Revelstoke Caribou Rearing in the Wild complete second release

Seventeen adults, 11 calves and one juvenile caribou were recently released from a maternal pen near Revelstoke.

  • Jul. 17, 2015 12:00 p.m.

Mother caribou and their calves enjoy a drink and a meal in the maternity pen north of Revelstoke.

By Revelstoke Caribou Rearing in the Wild

Seventeen adults, 11 calves (three to six weeks old) and one juvenile caribou were recently released from a maternal pen near Revelstoke.

The release is part of a multi-stakeholder pilot project by the Revelstoke Caribou Rearing in the Wild Society (RCRW) aimed at increasing the number of endangered mountain caribou in the Columbia Mountains. Maternal penning is designed to increase calf survival by protecting cows and calves from predation during late gestation and the first few weeks of life

Adult female caribou were captured in April and transported to a predator-resistant enclosure and have been tended by shepherds. The released animals have now moved into their natural high-elevation summer range and will be monitored for the next eight months using satellite-linked collars.

During captivity there were five mortalities — an adult cow and four calves. The causes of these deaths varied. An adult cow and her calf died due to poor physical condition, while three other calves died as a result of abandonment, injury (consistent with trampling) and infection, respectively.

From the beginning, the project has implemented professionally reviewed standards of care. In the interest of improving care and gaining insight into sources of caribou mortality, a wildlife veterinarian re-assessed the caribou, the site and procedures. Recommendations from this assessment were implemented immediately, including more rigorous quarantine measures, increased frequency of water changes, removal of standing water, decreased disturbance and early release.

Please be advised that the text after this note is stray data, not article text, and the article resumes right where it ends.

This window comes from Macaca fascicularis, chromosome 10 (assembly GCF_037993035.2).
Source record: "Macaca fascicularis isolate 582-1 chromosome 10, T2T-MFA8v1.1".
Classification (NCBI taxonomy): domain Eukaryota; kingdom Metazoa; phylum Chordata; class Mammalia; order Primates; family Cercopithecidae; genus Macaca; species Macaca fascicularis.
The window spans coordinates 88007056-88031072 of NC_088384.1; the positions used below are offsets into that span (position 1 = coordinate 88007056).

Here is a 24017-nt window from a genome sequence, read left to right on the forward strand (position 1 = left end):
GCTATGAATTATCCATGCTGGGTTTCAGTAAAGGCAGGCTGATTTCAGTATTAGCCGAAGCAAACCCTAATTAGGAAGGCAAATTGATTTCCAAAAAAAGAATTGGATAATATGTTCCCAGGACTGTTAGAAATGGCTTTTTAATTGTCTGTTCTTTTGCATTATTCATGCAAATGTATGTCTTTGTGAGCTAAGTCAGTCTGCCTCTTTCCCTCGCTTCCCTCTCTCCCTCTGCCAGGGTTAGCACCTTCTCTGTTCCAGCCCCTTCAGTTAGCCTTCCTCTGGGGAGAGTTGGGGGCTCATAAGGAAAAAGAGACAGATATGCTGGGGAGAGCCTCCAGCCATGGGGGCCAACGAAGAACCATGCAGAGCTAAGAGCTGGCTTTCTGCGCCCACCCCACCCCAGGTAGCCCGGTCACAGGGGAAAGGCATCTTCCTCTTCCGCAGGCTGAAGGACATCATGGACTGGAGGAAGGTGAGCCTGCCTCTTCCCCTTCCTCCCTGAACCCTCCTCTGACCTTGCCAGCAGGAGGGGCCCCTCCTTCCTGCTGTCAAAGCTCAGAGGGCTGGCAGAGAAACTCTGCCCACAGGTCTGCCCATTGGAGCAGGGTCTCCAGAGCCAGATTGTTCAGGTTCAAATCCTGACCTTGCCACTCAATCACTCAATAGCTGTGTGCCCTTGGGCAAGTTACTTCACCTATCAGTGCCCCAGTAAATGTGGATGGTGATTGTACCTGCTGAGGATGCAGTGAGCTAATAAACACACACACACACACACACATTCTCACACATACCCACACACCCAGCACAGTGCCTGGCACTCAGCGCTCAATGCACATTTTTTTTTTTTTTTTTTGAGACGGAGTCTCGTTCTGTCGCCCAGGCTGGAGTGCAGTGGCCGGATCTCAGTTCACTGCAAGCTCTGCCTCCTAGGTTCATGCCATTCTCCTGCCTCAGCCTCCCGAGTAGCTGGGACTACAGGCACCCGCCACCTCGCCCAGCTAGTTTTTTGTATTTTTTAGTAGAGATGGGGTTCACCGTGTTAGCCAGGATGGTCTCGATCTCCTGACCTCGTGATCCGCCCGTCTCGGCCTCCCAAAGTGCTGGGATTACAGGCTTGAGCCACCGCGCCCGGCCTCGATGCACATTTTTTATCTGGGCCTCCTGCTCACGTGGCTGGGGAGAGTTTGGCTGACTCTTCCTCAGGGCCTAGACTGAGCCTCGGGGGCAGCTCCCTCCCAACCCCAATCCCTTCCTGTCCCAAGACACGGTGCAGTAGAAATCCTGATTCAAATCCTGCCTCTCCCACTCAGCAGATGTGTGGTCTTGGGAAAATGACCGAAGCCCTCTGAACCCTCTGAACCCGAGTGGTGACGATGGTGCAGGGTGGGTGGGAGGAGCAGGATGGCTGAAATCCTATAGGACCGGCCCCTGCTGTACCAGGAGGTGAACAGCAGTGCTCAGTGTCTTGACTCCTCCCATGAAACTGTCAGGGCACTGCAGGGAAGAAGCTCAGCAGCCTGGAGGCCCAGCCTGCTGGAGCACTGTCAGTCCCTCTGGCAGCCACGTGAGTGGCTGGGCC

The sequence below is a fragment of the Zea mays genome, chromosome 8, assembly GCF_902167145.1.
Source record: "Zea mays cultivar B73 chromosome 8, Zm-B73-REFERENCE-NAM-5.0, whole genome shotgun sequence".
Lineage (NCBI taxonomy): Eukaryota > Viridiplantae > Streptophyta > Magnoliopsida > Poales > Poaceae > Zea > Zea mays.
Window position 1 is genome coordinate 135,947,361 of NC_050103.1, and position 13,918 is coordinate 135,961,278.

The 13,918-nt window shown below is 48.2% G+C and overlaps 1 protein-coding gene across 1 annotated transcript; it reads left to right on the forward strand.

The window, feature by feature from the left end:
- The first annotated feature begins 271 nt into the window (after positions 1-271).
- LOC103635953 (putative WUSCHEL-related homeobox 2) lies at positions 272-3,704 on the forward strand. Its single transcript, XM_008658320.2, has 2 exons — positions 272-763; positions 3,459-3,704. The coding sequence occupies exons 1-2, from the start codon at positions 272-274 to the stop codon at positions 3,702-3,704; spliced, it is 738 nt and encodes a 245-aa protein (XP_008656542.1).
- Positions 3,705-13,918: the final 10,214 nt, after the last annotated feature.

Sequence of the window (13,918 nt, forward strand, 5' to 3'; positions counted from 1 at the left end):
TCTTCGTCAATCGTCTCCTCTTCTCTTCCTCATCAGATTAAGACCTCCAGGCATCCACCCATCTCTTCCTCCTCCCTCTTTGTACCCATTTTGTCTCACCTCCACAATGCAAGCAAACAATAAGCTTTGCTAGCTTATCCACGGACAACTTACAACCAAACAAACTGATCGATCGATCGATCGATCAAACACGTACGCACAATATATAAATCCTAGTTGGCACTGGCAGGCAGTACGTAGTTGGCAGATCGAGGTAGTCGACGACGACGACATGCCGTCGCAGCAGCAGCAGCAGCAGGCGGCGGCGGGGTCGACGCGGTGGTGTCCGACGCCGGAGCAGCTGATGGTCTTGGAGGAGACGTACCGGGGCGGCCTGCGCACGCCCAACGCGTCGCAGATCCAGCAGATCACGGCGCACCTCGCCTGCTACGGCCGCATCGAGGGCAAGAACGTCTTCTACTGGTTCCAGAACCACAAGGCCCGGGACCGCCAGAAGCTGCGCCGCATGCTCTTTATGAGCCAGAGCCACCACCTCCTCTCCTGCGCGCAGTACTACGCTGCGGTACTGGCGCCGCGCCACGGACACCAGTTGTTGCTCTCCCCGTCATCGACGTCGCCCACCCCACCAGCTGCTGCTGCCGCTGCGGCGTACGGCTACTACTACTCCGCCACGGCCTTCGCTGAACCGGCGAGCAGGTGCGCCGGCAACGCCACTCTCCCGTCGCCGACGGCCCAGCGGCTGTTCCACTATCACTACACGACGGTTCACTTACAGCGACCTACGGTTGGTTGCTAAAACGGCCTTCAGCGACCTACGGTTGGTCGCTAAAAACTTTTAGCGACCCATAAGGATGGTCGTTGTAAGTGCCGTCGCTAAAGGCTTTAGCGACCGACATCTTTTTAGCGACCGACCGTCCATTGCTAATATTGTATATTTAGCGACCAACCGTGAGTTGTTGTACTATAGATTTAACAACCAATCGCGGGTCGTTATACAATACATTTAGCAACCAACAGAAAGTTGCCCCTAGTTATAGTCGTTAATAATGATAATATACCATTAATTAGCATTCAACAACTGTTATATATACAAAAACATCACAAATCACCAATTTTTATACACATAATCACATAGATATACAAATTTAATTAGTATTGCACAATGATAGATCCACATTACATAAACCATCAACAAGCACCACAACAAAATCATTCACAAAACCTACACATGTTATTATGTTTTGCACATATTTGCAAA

“We thank the dedicated wildlife veterinarians who provided assistance at all hours of the day and night” said Kelsey Furk, President of RCRW. “We continue to work with qualified biologists and veterinarians to learn from our experiences and use this knowledge to support ongoing conservation efforts.”

Currently, there are approximately 120 caribou in the Columbia North herd. The recovery goal is to increase the population to a self-sustaining level of 250 caribou.

In 2014, the program’s first year of operation, 10 female caribou and two 10-month old calves were captured; nine more calves were born inside the pen. Unfortunately, only two calves survived the winter after their release from the pen. Organizers are hoping for better survival rates in year two.

RCRW is a community-based partnership that includes the Revelstoke Community Forest Corporation, Splatsin First Nation, the North Columbia Environmental Society, the Revelstoke Snowmobile Club, Mica Heli Guides, the Province of BC and the Columbia Mountains Caribou Research Project.

The maternity penning project is grateful to the many dedicated volunteers and funders that make this project possible. Major supporters include the Government of Canada, Parks Canada, the Province of BC, the Fish and Wildlife Compensation Program, the Revelstoke Community Forestry Corporation, Columbia Basin Trust, Shell Canada, Golder and Associates Ltd., Downie Timber and Selkirk Tangiers Heliskiing. To see a full list of supporters go to rcrw.ca/contributors.

For photos and video go to: rcrw.ca/media-2015

With files from Alex Cooper, Revelstoke Review

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